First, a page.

I know it's a bit early to discuss the farther future of C++ before the C++0x Working Paper is even finalized. Still, what are the next stages in the standardization of C++ that will take place once C++0x has been ratified?
This question reminds me of coming from an 18-hour flight from Los Angeles into the bright morning light in Sydney to be met by the question "What do you think of Australia?" That was my first trip down-under so my total experience of Australia outside the baggage claim area was about two minutes. That's significantly longer than my post-C++0x experience.
We are planning some TR (Technical Reports) and there is some talk about a faster revision cycle (about three years after the standard). The topics for such TRs (or early revision) are:
- networking (sockets, iostreams over sockets, etc.)
- thread pools
- file system
- improved I/O (e.g., faster iostreams, memory-mapped I/O)
- special mathematical functions
- modules (including dynamic libraries)
- garbage collection (programmer controlled)
And—as usual—a host of little things. I just hope that if the committee takes that path it will not be overwhelmed (distracted) by "little things." As usual, implementations of the library components already exist for experimentation and some (for instance, the networking library) are already in serious commercial use. In particular, see boost.org.
You've been designing and improving C++, along with other devoted members of the standards committee of course, for nearly 30 years. I assume that the addition of templates to C++ in the late 1980 proved to be the most important and successful feature that C++ ever got since you added classes to C in 1979. Is this assumption correct? Is there any C++ feature you regret?
There are things that I would have liked to do better, but who am I to second guess the younger Bjarne? I am no smarter than him and he had a better understanding of the conditions at the time.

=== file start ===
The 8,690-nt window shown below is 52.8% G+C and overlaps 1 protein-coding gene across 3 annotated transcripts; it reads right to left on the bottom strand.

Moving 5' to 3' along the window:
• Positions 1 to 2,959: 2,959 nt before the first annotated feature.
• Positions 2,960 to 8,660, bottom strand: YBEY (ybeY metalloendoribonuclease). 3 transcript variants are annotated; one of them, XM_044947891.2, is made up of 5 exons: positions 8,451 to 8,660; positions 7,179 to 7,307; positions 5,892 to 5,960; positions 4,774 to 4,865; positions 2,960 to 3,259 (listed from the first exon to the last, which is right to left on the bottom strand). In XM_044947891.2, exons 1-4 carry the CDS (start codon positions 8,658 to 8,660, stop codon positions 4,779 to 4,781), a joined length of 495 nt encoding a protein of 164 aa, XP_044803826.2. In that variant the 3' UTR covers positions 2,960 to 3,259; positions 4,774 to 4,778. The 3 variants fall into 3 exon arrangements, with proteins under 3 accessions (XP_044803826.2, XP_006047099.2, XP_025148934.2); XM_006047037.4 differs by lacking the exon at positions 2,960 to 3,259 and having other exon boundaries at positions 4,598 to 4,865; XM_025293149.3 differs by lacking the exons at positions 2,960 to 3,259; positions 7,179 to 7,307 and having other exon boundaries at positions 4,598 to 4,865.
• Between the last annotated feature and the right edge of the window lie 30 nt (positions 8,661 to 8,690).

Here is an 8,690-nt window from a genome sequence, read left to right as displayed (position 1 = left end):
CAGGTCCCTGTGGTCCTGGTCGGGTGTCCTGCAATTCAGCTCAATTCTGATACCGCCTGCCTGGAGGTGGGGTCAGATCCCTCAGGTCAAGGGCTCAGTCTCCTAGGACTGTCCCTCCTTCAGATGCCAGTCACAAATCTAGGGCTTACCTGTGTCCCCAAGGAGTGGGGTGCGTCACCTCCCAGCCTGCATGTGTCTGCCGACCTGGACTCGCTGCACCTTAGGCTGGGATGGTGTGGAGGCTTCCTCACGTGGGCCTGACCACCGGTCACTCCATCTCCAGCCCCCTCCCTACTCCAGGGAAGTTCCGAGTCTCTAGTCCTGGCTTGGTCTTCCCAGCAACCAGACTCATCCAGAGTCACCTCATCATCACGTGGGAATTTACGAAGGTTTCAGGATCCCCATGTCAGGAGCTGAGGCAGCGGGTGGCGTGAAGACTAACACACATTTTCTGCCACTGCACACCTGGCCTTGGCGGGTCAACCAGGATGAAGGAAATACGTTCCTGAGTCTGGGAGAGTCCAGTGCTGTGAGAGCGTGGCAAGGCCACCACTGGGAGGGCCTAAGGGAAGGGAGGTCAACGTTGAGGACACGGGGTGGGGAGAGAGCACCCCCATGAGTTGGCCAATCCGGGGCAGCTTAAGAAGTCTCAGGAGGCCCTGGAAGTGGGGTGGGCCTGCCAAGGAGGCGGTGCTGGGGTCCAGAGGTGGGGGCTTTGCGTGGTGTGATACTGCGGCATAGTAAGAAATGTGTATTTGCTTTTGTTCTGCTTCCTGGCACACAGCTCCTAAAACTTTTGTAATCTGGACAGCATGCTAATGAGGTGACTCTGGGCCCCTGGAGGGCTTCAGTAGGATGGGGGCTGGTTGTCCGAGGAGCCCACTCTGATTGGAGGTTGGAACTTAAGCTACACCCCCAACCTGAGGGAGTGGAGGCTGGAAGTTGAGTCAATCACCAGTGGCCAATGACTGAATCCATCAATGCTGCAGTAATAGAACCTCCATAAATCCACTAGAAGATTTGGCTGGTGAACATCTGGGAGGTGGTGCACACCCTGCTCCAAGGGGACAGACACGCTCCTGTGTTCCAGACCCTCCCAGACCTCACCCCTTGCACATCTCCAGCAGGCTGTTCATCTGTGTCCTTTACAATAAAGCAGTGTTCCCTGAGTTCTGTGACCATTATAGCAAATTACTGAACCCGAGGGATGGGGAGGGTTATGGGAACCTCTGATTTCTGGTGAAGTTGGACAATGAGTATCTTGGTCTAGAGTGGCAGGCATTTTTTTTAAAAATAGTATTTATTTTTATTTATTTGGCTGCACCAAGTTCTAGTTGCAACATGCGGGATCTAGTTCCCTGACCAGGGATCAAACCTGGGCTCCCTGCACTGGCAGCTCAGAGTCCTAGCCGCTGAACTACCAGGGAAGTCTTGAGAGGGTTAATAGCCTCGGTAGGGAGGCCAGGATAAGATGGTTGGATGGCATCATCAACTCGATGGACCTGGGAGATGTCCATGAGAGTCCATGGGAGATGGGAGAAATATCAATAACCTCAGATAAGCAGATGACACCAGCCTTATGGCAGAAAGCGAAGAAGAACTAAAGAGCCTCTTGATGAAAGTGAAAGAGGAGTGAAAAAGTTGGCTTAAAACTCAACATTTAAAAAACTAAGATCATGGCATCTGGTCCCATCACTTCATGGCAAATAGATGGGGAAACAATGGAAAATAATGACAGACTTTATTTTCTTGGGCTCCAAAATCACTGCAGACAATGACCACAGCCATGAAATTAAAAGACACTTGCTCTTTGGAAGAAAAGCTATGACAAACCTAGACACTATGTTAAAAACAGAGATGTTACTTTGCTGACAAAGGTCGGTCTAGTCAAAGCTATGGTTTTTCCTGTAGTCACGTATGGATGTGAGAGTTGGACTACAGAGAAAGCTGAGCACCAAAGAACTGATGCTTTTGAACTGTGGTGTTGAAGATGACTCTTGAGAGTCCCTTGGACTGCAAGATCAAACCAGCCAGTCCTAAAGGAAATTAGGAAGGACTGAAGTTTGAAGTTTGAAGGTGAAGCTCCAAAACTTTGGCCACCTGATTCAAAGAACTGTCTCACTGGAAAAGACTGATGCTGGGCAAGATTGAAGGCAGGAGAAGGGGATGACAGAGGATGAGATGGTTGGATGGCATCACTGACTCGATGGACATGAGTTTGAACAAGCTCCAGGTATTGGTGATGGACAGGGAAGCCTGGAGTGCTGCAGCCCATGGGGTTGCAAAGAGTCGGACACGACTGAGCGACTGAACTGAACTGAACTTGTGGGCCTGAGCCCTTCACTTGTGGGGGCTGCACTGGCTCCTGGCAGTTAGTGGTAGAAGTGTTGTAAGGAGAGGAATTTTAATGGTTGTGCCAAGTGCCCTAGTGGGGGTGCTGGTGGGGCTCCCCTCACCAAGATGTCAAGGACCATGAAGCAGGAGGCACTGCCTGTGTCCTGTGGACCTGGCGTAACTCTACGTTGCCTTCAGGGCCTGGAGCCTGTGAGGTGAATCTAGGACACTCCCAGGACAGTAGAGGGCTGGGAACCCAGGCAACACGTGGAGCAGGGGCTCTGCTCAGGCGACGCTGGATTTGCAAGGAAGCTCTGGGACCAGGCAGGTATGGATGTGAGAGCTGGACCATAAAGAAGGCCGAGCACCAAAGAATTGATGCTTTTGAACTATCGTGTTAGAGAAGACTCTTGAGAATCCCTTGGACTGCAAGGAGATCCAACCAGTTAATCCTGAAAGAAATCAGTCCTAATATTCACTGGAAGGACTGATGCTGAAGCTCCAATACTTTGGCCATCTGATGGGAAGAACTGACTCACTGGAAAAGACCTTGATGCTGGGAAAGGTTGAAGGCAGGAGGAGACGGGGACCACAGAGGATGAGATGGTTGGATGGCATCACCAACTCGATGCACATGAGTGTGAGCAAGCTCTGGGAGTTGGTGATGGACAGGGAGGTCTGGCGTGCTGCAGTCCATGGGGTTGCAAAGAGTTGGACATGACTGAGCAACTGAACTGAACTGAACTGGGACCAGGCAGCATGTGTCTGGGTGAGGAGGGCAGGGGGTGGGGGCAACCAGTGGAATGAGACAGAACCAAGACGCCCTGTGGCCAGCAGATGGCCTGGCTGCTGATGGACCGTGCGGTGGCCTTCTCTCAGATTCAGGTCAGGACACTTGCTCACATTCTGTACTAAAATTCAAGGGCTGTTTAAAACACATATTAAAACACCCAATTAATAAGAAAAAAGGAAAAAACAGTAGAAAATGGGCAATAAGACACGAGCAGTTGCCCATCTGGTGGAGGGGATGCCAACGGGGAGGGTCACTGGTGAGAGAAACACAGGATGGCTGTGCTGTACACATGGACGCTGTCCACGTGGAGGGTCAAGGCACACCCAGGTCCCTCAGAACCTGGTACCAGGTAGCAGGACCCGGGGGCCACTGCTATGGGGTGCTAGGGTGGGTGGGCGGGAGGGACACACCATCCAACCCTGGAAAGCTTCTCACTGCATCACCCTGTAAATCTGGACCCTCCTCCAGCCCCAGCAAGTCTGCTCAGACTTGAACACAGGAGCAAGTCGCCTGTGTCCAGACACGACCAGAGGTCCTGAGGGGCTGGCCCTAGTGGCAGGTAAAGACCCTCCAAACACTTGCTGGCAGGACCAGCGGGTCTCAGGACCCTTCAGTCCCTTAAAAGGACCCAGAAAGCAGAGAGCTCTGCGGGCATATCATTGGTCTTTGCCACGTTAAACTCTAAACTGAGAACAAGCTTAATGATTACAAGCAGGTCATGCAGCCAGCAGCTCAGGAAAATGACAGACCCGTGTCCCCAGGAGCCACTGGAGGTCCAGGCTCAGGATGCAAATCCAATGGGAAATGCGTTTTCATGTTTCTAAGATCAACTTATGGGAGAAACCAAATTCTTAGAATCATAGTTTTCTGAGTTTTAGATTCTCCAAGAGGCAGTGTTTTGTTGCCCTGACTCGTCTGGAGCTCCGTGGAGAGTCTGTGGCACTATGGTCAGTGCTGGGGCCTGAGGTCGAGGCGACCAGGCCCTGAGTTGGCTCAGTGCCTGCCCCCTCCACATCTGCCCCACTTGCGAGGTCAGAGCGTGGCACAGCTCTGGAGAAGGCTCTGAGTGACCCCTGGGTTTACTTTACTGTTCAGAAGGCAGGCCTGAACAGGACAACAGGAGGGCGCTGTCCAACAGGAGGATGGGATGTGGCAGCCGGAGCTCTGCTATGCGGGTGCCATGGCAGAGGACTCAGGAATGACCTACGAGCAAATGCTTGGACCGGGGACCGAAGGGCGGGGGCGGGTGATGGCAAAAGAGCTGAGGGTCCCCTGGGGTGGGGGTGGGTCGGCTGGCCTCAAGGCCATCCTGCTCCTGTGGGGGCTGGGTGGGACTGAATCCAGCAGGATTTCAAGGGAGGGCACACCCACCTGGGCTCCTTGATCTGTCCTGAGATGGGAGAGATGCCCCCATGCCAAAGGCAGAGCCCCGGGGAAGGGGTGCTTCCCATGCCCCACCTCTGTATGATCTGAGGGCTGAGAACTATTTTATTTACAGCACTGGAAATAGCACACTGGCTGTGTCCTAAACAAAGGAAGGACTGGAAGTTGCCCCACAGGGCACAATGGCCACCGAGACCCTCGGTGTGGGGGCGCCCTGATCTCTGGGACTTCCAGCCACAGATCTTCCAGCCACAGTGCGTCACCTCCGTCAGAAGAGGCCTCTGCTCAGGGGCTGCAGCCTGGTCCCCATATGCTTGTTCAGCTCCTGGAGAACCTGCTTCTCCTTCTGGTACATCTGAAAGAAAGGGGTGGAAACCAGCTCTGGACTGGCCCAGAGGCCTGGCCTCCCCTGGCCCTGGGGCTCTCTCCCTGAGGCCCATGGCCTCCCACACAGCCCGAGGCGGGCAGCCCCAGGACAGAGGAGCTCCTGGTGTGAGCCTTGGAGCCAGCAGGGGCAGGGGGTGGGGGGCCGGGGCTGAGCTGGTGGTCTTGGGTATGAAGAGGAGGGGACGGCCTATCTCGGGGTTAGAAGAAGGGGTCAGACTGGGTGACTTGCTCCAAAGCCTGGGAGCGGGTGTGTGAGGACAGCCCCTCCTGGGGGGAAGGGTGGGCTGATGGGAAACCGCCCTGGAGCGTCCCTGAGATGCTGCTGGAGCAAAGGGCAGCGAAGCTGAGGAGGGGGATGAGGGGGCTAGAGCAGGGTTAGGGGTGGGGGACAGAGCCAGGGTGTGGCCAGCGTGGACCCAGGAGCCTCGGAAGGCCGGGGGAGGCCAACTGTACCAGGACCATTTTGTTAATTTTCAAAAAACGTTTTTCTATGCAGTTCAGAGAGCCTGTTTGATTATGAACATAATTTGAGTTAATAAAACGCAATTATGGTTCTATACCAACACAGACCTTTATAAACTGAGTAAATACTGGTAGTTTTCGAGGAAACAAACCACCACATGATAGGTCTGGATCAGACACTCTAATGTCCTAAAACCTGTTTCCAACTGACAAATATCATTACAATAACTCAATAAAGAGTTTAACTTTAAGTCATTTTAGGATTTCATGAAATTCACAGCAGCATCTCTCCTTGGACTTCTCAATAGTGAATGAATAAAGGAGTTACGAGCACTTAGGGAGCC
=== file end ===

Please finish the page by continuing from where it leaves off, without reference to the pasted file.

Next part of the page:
In the case of templates, I knew their strengths and I knew their greatest weakness at the time. The first three pages in D&E is a lament for not solving the template argument checking problem. In 1988, I knew the problem, but I don't think anyone knew a solution that would have been viable in the context of the Draconian requirements of flexibility, generality, and performance that were (and are) the bedrock of template use. The design of concepts involved solving genuine research problems; we have papers in POPL and OOPSLA to prove that!
C compatibility has always been a serious problem. The C syntax is horrendous, the conversion rules chaotic, and arrays decay to pointers at the slightest excuse.
These are fundamental and constant problems. However, I chose C compatibility (though never 100 percent compatibility) as a means of making C++ a practical tool rather than yet another pretty language and so we had to live with it. Even today, the overlap between the C and C++ communities and code bases are so large that a serious break of compatibility would simply lead to the language community fragmenting. We have to proceed in the usual way: provide superior alternatives to ugly and/or dangerous features and hope that people use them.
In this respect, I read a Slashdot interview in which you say that you would have anyway started off with an existing programming language as the basis for a new one, as opposed to starting from scratch. Why not start from scratch, really? And why start with C?
Again, I don't have a time machine. At the time, C looked like a good choice for me even though C was not an obvious choice then. My guess is that most people would have chosen something simpler and cleaner, such as Pascal or Modula, over the flexibility and performance of C.
Why not start from scratch? Well, at the time, I decided that to build a useful tool with the skills and resources available, building on an existing language was essential. I wanted a tool, not a beautiful toy. If I had to do a new language, I would again have to evaluate my aims and my resources. Starting from scratch is hard. We always carry our experience with us and anything sufficiently different from the familiar will cause teaching problems. People invariably confuse familiarity with simplicity. Even Java, which was supposedly designed from scratch according to first principles, chose the ugly and illogical C syntax to appeal to C and C++ programmers—and Java doesn't even have the excuse of compatibility. Should I design another language, I guess I would have to try "from scratch" just to get a new set of problems. In that case, I would be very sensitive to the idea that there are other forms of compatibility than source code compatibility, such as link compatibility and source code transformation.